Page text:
I read the article ‘Digital deficit’ with interest.
I am amazed at the pricing that may be possible for PCs and am sure this will help the march of computer technology into new areas — including developing countries.
I also admire those willing to contribute their skills to this on a not-for-profit basis. So I feel slightly churlish in raising a dissenting voice.
It’s not that those countries working hardest to develop don’t need computing, but is this really the technology most in demand?
Mobile telephones are advancing into Africa and the demand for them is such that development has been commercially driven. This brings challenges. Do you subsidise commercial networks or compete with them? How do you marry commercial and development needs?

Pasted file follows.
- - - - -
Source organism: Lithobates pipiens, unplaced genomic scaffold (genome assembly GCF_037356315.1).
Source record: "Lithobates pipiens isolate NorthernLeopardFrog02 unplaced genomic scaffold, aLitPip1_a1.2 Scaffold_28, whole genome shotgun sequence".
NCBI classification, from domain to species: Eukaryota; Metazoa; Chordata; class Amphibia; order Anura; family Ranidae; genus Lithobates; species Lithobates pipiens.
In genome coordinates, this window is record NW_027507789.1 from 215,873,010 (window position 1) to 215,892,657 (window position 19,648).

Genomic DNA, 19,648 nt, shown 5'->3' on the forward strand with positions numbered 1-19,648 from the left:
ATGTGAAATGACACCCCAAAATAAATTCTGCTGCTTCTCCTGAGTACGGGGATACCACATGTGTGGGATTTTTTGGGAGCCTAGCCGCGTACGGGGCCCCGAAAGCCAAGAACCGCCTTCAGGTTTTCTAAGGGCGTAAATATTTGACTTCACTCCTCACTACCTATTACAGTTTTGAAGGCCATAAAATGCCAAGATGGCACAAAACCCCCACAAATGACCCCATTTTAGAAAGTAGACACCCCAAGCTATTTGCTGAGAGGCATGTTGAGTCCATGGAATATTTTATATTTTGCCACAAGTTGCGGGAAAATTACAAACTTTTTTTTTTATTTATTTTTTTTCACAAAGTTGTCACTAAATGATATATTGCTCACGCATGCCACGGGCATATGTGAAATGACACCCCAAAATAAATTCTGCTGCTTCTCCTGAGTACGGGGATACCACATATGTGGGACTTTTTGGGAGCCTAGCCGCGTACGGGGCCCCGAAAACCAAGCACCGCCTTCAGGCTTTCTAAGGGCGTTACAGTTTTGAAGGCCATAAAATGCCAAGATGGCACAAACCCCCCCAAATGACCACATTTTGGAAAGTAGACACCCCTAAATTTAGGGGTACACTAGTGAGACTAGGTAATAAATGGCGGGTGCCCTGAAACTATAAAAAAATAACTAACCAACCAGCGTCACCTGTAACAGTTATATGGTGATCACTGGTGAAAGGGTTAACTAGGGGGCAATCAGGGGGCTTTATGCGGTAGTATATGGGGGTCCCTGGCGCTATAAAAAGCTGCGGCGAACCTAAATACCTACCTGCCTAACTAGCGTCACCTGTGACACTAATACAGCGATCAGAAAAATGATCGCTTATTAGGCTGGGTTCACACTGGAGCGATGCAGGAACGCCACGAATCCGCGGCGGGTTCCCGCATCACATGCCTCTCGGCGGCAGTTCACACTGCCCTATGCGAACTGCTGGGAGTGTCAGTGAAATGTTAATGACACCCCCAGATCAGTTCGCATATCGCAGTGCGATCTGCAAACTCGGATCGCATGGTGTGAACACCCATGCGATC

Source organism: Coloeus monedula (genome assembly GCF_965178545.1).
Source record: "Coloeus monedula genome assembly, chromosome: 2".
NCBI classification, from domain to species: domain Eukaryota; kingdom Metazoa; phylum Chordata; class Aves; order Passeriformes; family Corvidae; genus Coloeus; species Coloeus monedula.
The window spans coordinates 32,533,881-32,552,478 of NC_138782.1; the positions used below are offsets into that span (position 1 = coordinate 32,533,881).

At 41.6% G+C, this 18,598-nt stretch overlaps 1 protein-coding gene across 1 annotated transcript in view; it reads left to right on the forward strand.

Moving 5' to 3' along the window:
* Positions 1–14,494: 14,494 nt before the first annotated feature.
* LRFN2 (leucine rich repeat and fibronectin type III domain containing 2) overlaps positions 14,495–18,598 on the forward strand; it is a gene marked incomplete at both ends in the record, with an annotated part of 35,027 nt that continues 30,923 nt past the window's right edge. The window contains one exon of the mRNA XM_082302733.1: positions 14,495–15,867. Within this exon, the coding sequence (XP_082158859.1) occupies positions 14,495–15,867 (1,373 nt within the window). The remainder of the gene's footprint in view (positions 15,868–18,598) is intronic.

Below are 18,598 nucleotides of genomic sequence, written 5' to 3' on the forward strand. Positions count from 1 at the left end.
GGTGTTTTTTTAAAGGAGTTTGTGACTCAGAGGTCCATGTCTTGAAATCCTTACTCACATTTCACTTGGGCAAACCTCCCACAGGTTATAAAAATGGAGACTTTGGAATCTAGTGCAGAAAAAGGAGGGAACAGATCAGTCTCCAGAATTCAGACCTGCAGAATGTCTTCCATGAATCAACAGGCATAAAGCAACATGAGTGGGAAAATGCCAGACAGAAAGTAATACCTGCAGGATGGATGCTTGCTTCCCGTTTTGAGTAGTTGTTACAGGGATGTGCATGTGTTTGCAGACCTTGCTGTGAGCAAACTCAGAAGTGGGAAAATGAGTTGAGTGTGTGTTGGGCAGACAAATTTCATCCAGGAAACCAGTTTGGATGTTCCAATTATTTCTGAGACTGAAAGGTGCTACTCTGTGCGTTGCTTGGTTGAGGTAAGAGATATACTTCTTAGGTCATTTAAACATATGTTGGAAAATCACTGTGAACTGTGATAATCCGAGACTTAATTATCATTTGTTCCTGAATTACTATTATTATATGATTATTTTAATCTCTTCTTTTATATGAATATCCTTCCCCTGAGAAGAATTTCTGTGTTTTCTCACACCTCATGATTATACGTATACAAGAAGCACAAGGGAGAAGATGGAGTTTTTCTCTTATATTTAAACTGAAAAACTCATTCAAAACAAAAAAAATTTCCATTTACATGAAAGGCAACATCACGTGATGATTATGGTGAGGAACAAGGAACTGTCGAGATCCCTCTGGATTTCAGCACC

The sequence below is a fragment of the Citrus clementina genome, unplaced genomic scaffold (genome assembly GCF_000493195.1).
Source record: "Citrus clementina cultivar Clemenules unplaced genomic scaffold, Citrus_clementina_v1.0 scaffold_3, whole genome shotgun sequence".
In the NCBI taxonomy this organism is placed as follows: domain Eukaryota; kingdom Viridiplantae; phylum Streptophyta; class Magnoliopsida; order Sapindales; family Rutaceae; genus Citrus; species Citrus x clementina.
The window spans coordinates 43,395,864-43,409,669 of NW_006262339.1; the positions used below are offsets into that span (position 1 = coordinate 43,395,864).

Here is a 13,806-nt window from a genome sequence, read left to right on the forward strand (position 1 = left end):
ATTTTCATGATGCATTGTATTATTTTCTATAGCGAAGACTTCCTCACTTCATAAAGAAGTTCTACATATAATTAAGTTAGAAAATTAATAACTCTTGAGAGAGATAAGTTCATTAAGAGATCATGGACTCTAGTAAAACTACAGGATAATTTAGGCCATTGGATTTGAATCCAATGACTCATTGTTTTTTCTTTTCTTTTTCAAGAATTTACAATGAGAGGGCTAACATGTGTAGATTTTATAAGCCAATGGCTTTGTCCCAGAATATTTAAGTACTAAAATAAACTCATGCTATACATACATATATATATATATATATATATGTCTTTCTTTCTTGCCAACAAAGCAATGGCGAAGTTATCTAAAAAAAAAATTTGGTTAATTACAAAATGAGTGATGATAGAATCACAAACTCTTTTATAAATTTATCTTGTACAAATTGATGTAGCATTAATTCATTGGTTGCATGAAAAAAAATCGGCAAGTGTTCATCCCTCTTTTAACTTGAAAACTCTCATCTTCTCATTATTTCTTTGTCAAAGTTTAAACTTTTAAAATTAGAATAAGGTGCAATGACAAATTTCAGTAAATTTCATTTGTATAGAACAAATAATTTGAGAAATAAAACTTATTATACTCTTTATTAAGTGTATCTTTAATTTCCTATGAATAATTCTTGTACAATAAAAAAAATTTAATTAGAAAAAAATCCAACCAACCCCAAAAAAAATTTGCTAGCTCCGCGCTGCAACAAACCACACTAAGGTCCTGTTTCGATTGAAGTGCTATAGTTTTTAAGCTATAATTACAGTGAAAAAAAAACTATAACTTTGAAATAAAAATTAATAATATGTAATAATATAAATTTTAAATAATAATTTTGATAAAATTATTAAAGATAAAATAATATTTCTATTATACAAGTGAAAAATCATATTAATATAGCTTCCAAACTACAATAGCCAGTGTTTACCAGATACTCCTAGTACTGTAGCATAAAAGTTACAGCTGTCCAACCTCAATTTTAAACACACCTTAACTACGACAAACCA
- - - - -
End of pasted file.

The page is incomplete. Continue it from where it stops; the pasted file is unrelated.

These are genuine commercial dilemmas. Donors will often support a technology where there is less demand than developed world interest (for example, IT centres) rather than meet a real need that has an existing commercial interest, as with mobile phones.
Seen from a purely engineering perspective, the cost of extending mobile network coverage to 95 per cent of the African population would be substantially lower than the cost of establishing IT centres for the same percentage of people. And the development impact would be far greater.
Reducing the costs of computing in developing countries is valid but this should be matched by support to telecommunications networks.
Perhaps the future African computer will be a mobile phone.
Dr S Foister
Supplier Relationship Management